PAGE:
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Senator the Hon Robert Hill
Leader of the Government in the Senate
Minister for the Environment
14 August 1997
The GBR Ministerial Council today finalised the establishment of a chain of dugong sanctuaries in the southern GBR region. Establishment of the sanctuaries is an historic step in efforts to save the dugong and protect the world heritage values of the GBR. The move follows scientific evidence of a dramatic decline in dugong numbers between Cooktown and Hervey Bay.
The Ministerial Council is chaired by the Commonwealth Minister for the Environment, Senator the Hon Robert Hill and includes the Commonwealth Minister for Tourism and Queensland Ministers for Environment and Tourism. The Queensland Minister for Primary Industries, Fisheries and Forestry also attended this meeting.
The Ministerial Council has established a two tiered system of Dugong Protected Areas (DPAs).
Zone A DPAs include:
An expert scientific committee has advised the Zone A DPAs represent the most significant dugong habitat in the southern GBR region. In Zone A DPAs gill netting will not be permitted. In Hervey Bay existing specialised netting practices will be allowed to continue with modifications as proposed by fishermen.
Zone B DPAs include:
Maps showing the boundaries of the DPAs will be available from GBRMPA (Craig Sambell 077 818846 or 018 180760).
The Ministerial Council also agreed that appropriate compensation will be paid to fishers affected by the establishment of Zone A DPAs. Efforts were made to minimise the impact on the fishing industry. In this respect the Ministerial Council recognised the significant contribution made by the Queensland Commercial Fishermens Organisation (QCFO) to the process of advising the Council.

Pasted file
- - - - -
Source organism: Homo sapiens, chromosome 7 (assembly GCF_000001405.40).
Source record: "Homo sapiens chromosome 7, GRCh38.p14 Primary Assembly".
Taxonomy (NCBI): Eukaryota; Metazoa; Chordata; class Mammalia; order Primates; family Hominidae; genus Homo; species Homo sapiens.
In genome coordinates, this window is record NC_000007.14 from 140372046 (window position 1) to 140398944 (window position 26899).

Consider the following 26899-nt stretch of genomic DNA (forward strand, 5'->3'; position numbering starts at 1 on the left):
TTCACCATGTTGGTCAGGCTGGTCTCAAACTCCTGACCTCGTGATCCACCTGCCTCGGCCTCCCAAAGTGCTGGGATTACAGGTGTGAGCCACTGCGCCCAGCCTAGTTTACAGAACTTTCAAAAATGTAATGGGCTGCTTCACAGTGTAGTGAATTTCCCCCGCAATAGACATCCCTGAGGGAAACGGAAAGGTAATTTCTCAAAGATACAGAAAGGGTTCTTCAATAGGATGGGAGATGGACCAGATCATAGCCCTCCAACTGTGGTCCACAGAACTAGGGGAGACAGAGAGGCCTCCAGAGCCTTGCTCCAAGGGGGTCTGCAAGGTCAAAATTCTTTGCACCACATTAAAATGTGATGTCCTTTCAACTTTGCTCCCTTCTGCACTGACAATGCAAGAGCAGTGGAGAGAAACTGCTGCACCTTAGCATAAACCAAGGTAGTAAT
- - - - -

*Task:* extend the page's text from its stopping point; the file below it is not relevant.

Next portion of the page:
It is expected that the decision of the Ministerial Council will be implemented by the end of 1997.
The establishment of the dugong sanctuary system and the modifications to fishing practices represent a major step forward in the protection of world heritage values (such as dugong) and in the promotion of an ecologically sustainable fishing industry.
The decision of the Ministerial Council was reached after considering advice from an independent advisory group headed by Professor Tor Hundloe and including representatives from the Commonwealth and Queensland, QCFO and eminent scientists.
While the Ministerial Council agreed that mesh netting was a cause of dugong mortality, it also recognised the need to take further steps to address other threats to dugong. Action is currently being taken to address these other threats including Indigenous take, shark netting, speed boats and illegal hunting as well as steps to protect seagrass.
Contact: Matt Brown, Senator Hill's office, 0419 693 515